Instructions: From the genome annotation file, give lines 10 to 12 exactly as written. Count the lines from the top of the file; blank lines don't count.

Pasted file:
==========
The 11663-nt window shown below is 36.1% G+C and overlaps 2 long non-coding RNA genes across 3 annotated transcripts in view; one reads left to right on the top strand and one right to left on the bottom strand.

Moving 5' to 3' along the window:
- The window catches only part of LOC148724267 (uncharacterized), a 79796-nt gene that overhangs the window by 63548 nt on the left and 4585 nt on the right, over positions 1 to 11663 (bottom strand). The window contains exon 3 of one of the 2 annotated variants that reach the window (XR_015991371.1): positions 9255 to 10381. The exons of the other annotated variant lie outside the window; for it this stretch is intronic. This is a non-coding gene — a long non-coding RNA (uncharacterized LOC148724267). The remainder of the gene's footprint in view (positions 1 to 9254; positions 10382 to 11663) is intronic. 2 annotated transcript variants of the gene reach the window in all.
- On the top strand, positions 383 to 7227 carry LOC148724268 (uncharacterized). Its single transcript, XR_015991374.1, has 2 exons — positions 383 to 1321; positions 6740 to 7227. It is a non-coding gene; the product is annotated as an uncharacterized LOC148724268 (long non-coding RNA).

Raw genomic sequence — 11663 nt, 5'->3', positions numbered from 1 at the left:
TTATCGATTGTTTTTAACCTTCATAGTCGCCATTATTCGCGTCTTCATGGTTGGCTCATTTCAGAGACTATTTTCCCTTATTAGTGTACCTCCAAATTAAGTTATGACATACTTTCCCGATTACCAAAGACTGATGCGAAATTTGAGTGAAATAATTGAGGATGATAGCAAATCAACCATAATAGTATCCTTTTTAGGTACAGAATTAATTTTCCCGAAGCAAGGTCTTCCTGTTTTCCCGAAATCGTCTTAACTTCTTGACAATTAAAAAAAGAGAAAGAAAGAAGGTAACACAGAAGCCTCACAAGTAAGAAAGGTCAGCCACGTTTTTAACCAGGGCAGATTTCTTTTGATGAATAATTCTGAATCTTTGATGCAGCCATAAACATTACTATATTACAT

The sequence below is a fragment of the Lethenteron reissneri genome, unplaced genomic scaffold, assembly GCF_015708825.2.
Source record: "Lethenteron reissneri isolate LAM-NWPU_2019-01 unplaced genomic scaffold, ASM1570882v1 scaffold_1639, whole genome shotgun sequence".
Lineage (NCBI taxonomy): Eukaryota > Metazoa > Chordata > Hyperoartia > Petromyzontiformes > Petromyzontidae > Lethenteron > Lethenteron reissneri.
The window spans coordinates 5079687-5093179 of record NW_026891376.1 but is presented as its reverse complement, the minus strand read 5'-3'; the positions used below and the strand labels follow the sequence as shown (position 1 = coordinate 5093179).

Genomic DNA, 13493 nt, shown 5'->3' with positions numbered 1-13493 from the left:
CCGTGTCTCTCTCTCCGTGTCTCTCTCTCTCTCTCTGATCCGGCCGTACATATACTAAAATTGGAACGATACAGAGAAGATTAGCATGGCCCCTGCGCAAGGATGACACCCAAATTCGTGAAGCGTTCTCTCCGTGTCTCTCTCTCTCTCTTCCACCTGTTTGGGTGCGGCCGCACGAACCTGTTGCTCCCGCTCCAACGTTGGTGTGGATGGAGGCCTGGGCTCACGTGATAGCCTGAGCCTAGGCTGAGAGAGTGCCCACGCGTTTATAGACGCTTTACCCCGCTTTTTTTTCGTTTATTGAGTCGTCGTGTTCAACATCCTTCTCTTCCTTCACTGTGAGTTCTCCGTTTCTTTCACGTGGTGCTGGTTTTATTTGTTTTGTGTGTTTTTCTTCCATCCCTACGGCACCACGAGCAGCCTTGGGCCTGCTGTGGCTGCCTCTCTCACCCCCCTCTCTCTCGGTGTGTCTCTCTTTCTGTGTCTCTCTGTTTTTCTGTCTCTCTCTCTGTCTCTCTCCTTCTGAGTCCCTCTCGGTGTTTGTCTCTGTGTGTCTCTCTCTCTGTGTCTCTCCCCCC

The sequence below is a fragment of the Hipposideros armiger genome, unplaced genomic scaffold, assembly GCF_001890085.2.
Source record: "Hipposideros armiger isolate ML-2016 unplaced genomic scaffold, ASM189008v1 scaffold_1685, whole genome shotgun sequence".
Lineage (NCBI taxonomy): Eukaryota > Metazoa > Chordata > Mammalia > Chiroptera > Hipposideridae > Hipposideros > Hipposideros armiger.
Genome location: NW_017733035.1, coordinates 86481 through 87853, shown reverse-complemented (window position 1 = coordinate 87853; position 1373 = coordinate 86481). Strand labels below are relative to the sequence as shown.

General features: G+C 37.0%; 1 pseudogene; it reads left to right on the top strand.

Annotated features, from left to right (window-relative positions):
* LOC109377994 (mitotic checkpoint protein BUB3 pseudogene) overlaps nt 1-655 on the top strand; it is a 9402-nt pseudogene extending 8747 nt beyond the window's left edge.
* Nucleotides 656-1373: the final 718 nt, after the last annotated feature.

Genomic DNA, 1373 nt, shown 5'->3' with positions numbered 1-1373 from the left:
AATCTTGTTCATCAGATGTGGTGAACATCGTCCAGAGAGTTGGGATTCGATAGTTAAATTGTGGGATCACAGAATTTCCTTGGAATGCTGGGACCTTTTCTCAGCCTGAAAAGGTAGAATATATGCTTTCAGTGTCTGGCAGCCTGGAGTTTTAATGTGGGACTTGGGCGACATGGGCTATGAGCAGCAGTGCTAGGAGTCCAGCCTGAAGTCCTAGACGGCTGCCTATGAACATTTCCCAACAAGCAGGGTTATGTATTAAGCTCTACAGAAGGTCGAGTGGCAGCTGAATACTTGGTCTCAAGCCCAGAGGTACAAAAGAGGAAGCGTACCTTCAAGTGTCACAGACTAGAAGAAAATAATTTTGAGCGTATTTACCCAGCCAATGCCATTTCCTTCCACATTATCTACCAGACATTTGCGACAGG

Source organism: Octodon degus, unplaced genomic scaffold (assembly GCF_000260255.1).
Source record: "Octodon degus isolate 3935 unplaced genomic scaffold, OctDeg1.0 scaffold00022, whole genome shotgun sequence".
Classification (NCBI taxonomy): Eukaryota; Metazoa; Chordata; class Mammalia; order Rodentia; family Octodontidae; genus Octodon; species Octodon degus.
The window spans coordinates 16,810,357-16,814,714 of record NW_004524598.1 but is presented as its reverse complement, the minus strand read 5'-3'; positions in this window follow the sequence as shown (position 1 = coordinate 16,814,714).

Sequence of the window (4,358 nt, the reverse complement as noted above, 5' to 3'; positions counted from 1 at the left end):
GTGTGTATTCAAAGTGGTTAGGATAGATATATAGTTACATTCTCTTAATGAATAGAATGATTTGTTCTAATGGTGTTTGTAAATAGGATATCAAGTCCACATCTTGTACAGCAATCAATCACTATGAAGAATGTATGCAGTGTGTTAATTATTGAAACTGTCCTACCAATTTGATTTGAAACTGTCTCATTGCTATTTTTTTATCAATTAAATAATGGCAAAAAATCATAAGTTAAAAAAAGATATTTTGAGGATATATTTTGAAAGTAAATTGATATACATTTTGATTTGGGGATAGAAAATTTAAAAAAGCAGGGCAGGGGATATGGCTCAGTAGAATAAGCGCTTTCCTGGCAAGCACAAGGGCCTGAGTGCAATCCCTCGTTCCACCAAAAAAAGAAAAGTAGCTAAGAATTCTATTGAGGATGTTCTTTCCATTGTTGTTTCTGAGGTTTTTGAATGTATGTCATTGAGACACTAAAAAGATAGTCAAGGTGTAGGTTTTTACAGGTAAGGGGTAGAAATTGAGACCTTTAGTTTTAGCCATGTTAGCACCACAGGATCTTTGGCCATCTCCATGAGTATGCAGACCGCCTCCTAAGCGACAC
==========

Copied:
The window spans coordinates 5079687-5093179 of record NW_026891376.1 but is presented as its reverse complement, the minus strand read 5'-3'; the positions used below and the strand labels follow the sequence as shown (position 1 = coordinate 5093179).

Genomic DNA, 13493 nt, shown 5'->3' with positions numbered 1-13493 from the left:
CCGTGTCTCTCTCTCCGTGTCTCTCTCTCTCTCTCTGATCCGGCCGTACATATACTAAAATTGGAACGATACAGAGAAGATTAGCATGGCCCCTGCGCAAGGATGACACCCAAATTCGTGAAGCGTTCTCTCCGTGTCTCTCTCTCTCTCTTCCACCTGTTTGGGTGCGGCCGCACGAACCTGTTGCTCCCGCTCCAACGTTGGTGTGGATGGAGGCCTGGGCTCACGTGATAGCCTGAGCCTAGGCTGAGAGAGTGCCCACGCGTTTATAGACGCTTTACCCCGCTTTTTTTTCGTTTATTGAGTCGTCGTGTTCAACATCCTTCTCTTCCTTCACTGTGAGTTCTCCGTTTCTTTCACGTGGTGCTGGTTTTATTTGTTTTGTGTGTTTTTCTTCCATCCCTACGGCACCACGAGCAGCCTTGGGCCTGCTGTGGCTGCCTCTCTCACCCCCCTCTCTCTCGGTGTGTCTCTCTTTCTGTGTCTCTCTGTTTTTCTGTCTCTCTCTCTGTCTCTCTCCTTCTGAGTCCCTCTCGGTGTTTGTCTCTGTGTGTCTCTCTCTCTGTGTCTCTCCCCCC